Continuous video-electroencephalography (EEG) is an important diagnostic and prognostic tool in newborns with hypoxic-ischemic encephalopathy undergoing therapeutic hypothermia. The optimal duration of continuous video-EEG during whole-body hypothermia is not known. We conducted a retrospective study of 35 neonates with hypoxic-ischemic encephalopathy undergoing whole-body hypothermia with continuous video-EEG. EEG ictal changes were detected in 9/35 infants (26%). Of these 9 infants, the seizures were initially observed within 30 minutes of EEG monitoring in 6 (67%), within 24 hours in 2 (22%), and during rewarming in 1 infant (11%). No new seizures were detected between 24-72 hours of therapeutic hypothermia. Background suppression was detected in 14 infants (40%) by 24 hours. In neonates with hypoxic-ischemic encephalopathy undergoing therapeutic hypothermia, continuous video-EEG has the highest diagnostic yield within the first 24 hours and during the rewarming phase. In the absence of prior seizures or antiepileptic therapy, limiting continuous video-EEG to these periods in resource-limited settings may reduce cost during therapeutic hypothermia.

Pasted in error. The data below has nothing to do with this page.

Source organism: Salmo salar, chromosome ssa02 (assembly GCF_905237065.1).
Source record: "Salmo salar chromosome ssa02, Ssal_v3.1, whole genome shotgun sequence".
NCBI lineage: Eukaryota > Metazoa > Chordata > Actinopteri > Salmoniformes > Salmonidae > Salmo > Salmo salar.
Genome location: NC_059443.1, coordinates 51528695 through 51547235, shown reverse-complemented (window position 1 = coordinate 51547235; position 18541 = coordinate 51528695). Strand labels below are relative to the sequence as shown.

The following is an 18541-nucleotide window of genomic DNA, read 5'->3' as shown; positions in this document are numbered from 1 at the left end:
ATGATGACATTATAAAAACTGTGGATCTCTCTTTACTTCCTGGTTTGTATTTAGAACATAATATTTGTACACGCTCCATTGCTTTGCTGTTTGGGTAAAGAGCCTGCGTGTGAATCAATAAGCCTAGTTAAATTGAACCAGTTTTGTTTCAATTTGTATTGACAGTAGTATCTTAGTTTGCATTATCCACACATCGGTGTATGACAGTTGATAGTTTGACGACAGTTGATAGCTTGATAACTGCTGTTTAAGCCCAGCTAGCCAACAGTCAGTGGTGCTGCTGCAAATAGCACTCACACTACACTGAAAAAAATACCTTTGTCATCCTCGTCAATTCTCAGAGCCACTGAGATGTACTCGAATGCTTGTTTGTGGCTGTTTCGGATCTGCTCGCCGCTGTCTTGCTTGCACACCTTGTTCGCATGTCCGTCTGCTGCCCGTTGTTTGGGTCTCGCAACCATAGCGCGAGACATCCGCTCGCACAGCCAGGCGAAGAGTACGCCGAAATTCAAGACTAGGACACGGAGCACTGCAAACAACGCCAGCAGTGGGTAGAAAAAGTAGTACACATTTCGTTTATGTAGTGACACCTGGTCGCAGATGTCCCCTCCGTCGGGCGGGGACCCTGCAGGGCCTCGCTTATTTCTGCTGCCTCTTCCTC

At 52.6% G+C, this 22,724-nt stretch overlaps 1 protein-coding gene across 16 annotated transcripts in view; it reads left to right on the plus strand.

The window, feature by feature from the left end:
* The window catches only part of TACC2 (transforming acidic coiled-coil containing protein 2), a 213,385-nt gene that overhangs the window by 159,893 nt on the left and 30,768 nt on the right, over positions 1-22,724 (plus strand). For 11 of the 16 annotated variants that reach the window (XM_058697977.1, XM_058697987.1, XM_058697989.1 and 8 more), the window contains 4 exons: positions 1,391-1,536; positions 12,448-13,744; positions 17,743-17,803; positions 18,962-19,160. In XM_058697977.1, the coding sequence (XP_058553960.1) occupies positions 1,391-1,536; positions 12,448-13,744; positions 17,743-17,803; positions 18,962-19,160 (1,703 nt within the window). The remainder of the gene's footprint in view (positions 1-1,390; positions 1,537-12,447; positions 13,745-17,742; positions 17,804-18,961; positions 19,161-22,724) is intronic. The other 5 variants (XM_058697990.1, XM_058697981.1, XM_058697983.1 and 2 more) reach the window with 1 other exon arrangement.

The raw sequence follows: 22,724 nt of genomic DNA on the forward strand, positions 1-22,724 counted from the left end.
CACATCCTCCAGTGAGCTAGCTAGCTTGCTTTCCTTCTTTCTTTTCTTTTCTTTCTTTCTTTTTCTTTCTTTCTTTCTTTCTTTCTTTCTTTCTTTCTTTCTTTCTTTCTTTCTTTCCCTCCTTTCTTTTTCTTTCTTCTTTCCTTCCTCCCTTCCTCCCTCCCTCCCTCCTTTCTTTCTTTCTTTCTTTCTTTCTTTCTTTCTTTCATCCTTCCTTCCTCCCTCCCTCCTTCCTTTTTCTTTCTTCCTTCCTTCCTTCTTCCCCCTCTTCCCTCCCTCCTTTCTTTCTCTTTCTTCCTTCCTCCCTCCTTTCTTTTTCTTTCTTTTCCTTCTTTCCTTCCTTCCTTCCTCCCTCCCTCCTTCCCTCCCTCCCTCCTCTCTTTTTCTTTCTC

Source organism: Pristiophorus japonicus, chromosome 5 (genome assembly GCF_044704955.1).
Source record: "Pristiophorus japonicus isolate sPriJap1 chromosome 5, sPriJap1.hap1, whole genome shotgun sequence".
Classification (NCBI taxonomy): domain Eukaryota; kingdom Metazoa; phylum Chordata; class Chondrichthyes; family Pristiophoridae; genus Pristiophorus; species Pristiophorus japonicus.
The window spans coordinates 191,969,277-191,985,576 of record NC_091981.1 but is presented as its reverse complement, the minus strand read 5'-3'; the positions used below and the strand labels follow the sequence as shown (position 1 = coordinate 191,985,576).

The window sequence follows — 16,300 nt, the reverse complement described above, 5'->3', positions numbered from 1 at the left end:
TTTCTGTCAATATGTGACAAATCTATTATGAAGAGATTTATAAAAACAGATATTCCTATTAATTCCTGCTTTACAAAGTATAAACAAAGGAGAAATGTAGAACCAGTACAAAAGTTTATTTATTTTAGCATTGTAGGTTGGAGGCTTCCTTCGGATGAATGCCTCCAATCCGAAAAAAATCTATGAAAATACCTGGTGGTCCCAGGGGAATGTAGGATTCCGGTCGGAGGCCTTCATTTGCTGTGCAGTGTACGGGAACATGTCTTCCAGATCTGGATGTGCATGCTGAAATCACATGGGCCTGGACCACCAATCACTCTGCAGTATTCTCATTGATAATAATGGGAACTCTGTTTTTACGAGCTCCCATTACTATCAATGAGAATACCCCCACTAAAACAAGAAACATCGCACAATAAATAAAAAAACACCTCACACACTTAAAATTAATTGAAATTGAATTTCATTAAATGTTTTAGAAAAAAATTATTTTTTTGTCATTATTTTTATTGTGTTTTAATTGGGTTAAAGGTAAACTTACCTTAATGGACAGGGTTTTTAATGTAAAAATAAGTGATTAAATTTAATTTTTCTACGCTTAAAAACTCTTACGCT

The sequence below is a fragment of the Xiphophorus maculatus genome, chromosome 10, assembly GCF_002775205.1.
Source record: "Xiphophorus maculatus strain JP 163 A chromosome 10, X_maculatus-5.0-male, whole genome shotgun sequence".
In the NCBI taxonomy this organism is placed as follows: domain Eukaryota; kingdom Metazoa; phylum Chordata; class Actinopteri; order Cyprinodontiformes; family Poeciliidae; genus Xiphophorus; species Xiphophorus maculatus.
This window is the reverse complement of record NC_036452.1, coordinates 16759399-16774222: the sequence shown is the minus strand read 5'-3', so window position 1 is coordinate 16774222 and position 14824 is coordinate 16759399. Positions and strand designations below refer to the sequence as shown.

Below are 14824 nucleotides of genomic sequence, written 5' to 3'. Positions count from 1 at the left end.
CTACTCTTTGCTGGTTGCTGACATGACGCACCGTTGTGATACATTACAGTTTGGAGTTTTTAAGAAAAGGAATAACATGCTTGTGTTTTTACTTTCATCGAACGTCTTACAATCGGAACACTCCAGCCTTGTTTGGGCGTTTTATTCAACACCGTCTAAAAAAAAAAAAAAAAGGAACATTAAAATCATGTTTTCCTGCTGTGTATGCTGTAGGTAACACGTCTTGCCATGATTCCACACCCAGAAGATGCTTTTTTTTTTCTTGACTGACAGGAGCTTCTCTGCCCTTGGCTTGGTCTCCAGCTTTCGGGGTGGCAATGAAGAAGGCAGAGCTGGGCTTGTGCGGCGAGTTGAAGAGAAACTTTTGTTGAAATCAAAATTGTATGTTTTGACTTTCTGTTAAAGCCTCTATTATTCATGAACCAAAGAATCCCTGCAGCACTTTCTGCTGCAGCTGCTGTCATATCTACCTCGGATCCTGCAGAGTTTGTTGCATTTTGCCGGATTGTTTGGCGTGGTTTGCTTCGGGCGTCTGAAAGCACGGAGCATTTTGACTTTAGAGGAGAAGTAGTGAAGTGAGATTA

- background suppression
- hypoxic ischemic encephalopathy
- whole body hypothermia
ASJC Scopus subject areas
- Pediatrics, Perinatology, and Child Health
- Clinical Neurology